A tertiary monomer component may be used for adjusting cohesion of the adhesive layer, adjusting solubility•releasability of the free base nicotine. As the tertiary monomer component, for example, vinyl esters such as vinyl acetate, vinyl propionate and the like; vinyl ethers such as methyl vinyl ether, ethyl vinyl ether and the like; vinyl amides such as N-vinyl-2-pyrrolidone, N-vinyl caprolactam and the like; alkoxyl group-containing monomers such as (meth)acrylic acid methoxyethyl ester, (meth)acrylic acid ethoxyethyl ester and the like; hydroxyl group-containing monomers such as hydroxypropyl (meth)acrylate, α-hydroxymethyl acrylate and the like (not taken as a crosslinking point due to the use as a tertiary monomer component); amido group-containing monomers such as (meth)acrylamide, dimethyl(meth)acrylamide and the like; vinyl monomers such as styrene, vinyl pyridine, vinyl imidazole, vinyl morpholine and the like; and the like can be mentioned. These tertiary monomer components can be used in combination of one or more kinds thereof.
  • [0051]
    The acrylic adhesive is preferably obtained by copolymerization of (meth)acrylic acid alkyl ester and the second monomer (a vinyl monomer having a functional group capable of being involved in a crosslinking reaction) at a weight ratio of (meth)acrylic acid alkyl ester:second monomer=40-99.9:0.1-10.
  • [0052]
    When the tertiary monomer component is contained as necessary, the acrylic adhesive is preferably copolymerized by adding (meth)acrylic acid alkyl ester, the second monomer and the tertiary monomer at a weight ratio of (meth)acrylic acid alkyl ester:second monomer:tertiary monomer=40-99.9:0.1-10:0-50, more preferably at a weight ratio of 60-95:3-5:15-30.
  • [0053]
    The polymerization reaction is not particularly limited and can be carried out according to a method known per se. For example, a method comprising reacting the above-mentioned monomer by addition of a polymerization initiator (e.g., benzoyl peroxide, azobisisobutyronitrile and the like) in a solvent (e.g., ethyl acetate and the like) at 50-70° C. for 5-48 hr can be mentioned.
  • [0054]
    In the present invention, 2-ethylhexyl acrylate as (meth)acrylic acid alkyl ester and acrylic acid and/or 2-hydroxyethyl acrylate as the second monomer are preferably used in combination.
  • [0055]
    In the present invention, a mixture of the above-mentioned adhesive and the liquid ingredient is subjected to a crosslinking treatment to afford suitable cohesion for application to the human skin. The crosslinking treatment can be conducted by a chemical crosslinking treatment using a crosslinking agent, a physical crosslinking treatment using electron beam (e.g., γ ray) irradiation, UV irradiation and the like, and the like. The crosslinking treatment can be conducted according to a method generally employed in the pertinent field.
  • [0056]
    As the crosslinking agent to be used for chemical crosslinking treatment, isocyanate compounds (e.g., Coronate HL (product name, manufactured by Nippon Polyurethane Industry Co., Ltd.) and the like), metal chelate compounds (e.g., metal chelate compounds made of titanium, zirconium, zinc or aluminum, specifically aluminum ethylacetoacetate•diisopropylate (e.g., ALCH (product name, manufactured by Kawaken Fine Chemicals Co., Ltd.) and the like)), organic peroxide, epoxy compound, melamine resin, metal alcoholate and the like can be mentioned. From the aspect of reactivity and handling property, isocyanate compounds (e.g., Coronate HL (product name, manufactured by Nippon Polyurethane Industry Co., Ltd.) and the like); a metal chelate compound made of titanium, zirconium, zinc or aluminum, specifically aluminum ethylacetoacetate•diisopropylate (e.g., ALCH (product name, manufactured by Kawaken Fine Chemicals Co., Ltd.) and the like) are preferable. These crosslinking agents do not cause thickening of the solution up to coating and drying, and is extremely superior in the workability.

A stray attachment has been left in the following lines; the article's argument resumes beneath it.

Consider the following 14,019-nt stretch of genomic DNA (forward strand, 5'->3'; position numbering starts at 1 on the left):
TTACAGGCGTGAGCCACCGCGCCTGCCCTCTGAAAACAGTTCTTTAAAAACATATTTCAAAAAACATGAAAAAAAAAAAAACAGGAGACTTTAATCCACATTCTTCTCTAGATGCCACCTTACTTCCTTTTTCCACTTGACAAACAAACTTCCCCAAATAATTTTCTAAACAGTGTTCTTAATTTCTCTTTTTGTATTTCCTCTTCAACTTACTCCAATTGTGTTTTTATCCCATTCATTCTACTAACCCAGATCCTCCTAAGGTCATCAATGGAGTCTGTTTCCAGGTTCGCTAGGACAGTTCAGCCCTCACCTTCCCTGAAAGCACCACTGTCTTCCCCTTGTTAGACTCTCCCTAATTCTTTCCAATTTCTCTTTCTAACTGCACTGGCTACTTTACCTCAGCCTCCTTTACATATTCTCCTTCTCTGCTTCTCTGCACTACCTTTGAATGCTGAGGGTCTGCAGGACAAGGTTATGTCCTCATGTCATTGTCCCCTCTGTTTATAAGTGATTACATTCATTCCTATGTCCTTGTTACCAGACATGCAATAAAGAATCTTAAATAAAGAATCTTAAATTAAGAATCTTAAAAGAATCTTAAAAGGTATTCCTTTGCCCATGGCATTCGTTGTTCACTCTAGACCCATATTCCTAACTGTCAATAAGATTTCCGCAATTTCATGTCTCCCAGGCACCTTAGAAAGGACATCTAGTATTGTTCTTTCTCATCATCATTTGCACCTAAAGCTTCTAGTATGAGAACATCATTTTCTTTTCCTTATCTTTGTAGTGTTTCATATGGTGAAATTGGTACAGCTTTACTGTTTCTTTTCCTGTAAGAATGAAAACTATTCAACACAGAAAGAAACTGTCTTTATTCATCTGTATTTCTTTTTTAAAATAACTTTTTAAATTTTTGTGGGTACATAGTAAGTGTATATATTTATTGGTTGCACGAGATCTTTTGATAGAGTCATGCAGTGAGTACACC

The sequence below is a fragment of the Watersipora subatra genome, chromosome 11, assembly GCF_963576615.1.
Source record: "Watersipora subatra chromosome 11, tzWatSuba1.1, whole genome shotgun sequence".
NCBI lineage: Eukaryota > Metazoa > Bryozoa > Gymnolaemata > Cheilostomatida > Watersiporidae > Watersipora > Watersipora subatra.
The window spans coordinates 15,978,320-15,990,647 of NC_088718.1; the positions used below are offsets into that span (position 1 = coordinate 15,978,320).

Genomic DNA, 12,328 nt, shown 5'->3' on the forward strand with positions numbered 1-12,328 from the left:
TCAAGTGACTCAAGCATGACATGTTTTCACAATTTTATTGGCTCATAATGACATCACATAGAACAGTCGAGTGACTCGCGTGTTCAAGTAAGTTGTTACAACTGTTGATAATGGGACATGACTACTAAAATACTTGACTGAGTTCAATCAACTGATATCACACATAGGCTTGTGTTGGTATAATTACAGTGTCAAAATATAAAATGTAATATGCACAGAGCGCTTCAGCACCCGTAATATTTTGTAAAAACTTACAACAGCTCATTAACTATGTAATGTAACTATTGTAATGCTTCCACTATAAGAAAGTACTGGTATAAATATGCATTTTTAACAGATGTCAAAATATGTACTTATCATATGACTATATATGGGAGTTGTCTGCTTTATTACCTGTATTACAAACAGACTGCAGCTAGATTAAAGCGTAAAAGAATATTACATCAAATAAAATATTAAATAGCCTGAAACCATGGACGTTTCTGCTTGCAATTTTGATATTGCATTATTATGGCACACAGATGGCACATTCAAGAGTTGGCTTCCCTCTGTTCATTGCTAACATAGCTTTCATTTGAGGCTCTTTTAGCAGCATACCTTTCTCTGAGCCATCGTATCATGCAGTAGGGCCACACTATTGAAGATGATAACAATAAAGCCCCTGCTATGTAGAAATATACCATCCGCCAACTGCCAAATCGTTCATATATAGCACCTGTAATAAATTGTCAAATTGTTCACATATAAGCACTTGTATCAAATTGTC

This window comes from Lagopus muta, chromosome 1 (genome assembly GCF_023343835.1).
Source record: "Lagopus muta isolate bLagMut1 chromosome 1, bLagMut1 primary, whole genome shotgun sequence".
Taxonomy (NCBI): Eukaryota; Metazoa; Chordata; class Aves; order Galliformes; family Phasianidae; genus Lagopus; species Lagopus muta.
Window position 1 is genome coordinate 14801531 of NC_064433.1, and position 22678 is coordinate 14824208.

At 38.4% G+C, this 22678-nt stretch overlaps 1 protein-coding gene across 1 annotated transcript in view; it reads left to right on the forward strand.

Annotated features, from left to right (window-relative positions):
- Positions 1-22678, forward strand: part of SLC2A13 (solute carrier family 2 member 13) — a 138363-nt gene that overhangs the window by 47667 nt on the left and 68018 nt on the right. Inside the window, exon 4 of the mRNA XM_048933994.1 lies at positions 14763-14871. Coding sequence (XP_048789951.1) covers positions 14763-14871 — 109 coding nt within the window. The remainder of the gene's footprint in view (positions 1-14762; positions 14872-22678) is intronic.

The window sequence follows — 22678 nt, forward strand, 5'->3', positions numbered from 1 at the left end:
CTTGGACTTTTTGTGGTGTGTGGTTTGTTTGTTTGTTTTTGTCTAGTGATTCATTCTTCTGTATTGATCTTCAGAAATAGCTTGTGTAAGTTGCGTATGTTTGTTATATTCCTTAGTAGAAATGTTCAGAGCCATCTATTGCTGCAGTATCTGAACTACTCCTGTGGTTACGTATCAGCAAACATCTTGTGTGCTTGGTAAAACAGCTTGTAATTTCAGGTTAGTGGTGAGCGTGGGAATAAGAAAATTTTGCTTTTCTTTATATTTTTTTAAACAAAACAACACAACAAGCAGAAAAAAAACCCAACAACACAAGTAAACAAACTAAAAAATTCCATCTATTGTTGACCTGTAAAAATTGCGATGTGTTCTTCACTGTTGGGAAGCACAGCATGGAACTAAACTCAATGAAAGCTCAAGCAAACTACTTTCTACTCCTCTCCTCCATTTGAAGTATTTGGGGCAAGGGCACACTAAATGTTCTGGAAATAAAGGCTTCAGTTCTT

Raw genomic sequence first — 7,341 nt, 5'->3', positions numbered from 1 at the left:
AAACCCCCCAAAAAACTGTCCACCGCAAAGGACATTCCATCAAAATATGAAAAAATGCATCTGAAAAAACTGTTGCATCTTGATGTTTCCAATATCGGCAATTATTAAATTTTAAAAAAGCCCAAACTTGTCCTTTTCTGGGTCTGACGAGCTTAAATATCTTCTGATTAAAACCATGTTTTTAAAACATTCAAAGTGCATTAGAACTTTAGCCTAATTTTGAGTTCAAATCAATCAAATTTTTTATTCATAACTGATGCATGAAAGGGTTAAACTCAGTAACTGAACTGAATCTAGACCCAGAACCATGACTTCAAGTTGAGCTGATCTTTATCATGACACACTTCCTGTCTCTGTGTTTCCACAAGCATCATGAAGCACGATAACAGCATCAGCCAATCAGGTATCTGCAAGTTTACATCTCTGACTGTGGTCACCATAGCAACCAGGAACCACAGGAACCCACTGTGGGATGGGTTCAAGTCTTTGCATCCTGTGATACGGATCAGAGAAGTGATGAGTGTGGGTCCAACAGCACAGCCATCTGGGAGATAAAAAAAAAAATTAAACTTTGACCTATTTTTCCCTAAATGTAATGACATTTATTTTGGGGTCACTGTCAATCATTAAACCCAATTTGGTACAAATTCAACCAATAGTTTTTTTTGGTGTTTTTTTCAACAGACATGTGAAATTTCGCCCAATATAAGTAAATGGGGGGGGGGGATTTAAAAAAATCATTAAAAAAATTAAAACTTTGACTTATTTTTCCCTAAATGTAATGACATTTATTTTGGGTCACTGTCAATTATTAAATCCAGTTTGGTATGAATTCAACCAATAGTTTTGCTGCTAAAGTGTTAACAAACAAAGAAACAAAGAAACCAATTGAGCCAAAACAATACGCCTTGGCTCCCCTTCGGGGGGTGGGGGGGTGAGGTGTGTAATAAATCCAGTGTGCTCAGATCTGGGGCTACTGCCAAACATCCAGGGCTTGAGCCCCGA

• [0057]
    The content of the crosslinking agent is about 0.01-5 parts by weight, per 100 parts by weight of the adhesive. When it is less than 0.01 part by weight, the crosslinking points may be too few, sufficient cohesion cannot be imparted to the adhesive layer, and adhesive residue and strong skin irritation may be expressed due to a cohesive failure upon peeling off. When it is greater than 5 parts by weight, cohesion becomes high but sufficient skin adhesion may not be achieved, possibly causing skin irritation and decomposition of a free base nicotine, due to the residual unreacted initiator.
  • [0058]
    The chemical crosslinking treatment can be conducted by, after addition of a crosslinking agent, heating to a temperature not less than crosslinking reaction temperature. The heating temperature can be appropriately determined according to the kind of the crosslinking agent. Since the production step can be simplified when a crosslinking reaction occurs in parallel with drying during heating for a drying step, the heating temperature is preferably 50° C. to 140° C., more preferably 60° C. to 100° C. The heating time is preferably one day to one week, more preferably one day to three days.
  • [0059]
    The thickness of the adhesive layer in the nicotine transdermal delivery system of the present invention is not particularly limited but is generally 40-300 μm, preferably 50-200 μm.
  • [0060]
    The nicotine transdermal delivery system of the present invention generally has a support, an adhesive layer and a release liner. That is, the nicotine transdermal delivery system of the present invention has a structure where the aforementioned adhesive layer is laminated on the support, and the adhesive surface of the adhesive layer (surface of the adhesive layer opposite from where the support is laminated) is preferably protected by being covered with a release liner until immediately before use. In addition, a back coating agent such as silicone, fluorine, wax and the like may be applied on a support to give a roll without using a release liner.